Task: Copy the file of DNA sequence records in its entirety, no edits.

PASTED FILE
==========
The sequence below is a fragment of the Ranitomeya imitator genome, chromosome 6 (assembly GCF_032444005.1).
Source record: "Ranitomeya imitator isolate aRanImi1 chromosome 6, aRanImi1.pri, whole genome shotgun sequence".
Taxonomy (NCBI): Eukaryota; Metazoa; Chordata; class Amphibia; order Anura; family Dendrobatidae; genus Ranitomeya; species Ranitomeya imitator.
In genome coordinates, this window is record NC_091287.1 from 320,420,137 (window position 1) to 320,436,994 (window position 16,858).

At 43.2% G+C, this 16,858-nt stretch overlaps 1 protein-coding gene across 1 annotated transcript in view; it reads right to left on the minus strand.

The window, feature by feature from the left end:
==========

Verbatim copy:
The sequence below is a fragment of the Ranitomeya imitator genome, chromosome 6 (assembly GCF_032444005.1).
Source record: "Ranitomeya imitator isolate aRanImi1 chromosome 6, aRanImi1.pri, whole genome shotgun sequence".
Taxonomy (NCBI): Eukaryota; Metazoa; Chordata; class Amphibia; order Anura; family Dendrobatidae; genus Ranitomeya; species Ranitomeya imitator.
In genome coordinates, this window is record NC_091287.1 from 320,420,137 (window position 1) to 320,436,994 (window position 16,858).

At 43.2% G+C, this 16,858-nt stretch overlaps 1 protein-coding gene across 1 annotated transcript in view; it reads right to left on the minus strand.

The window, feature by feature from the left end: